“The era of strategic certainty is over,” James Carville declared recently.
Carville, the Democratic Yoda, often comes out with these kind of astute, irrefutable observations. I trust the guy. He’s a battle-tested political warrior. And 40 years ago he managed the first campaign I was a part of. He earned his spurs by winning hard-fought, high-stakes races. And he’s famous for other savvy political pronouncements such as the catchphrase of Bill Clinton’s 1992 run for the White House: “It’s the economy, stupid.”
What Carville means by the end of “strategic certainty,” quite simply, is that in 2024 you can take all the pattern recognition you want and throw it out the window. Because in all likelihood we’re gonna look back a year from now and say, as Carville concludes, “We didn’t see that one coming.”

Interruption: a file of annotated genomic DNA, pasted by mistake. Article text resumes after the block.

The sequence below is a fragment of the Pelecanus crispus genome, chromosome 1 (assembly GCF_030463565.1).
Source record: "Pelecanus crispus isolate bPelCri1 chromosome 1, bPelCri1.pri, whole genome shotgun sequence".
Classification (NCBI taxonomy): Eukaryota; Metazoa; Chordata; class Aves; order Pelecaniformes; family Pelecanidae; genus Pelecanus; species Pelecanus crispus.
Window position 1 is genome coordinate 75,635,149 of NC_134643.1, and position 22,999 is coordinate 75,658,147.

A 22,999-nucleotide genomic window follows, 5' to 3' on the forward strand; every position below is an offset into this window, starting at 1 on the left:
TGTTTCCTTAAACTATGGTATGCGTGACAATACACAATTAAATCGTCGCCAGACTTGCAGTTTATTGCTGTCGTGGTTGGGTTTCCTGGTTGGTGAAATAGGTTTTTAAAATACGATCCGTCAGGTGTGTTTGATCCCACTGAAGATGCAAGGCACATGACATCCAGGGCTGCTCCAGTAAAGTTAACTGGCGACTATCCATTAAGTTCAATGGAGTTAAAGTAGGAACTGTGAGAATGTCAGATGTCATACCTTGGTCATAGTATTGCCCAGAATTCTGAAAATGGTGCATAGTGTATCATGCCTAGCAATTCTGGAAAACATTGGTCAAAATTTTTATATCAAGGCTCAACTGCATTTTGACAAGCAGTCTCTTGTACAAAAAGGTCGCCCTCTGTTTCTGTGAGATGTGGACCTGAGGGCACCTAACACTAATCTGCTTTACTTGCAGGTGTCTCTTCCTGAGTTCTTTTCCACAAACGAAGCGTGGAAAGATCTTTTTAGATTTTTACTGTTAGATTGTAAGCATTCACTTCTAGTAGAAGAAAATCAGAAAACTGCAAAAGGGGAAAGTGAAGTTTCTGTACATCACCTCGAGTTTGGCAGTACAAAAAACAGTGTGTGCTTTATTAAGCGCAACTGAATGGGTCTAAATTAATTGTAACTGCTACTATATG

Everyone knows we have two alter kockers likely to be the nominees of the two major parties. And I’m sorry to have to remind you, but, as the novelist and attorney Scott Turow observed in the Hive in December, one in four American men who are 79 don’t live to 83. We can argue about just how healthy Donald Trump and Joe Biden are, but we should agree that there is at least a possibility that one or both could suffer a serious health setback—before the conventions—that could potentially doom their nominations. (Biden, I should mention, is also facing possible impeachment by the GOP-led House, but I don’t see that having a snow squall’s chance of sticking.)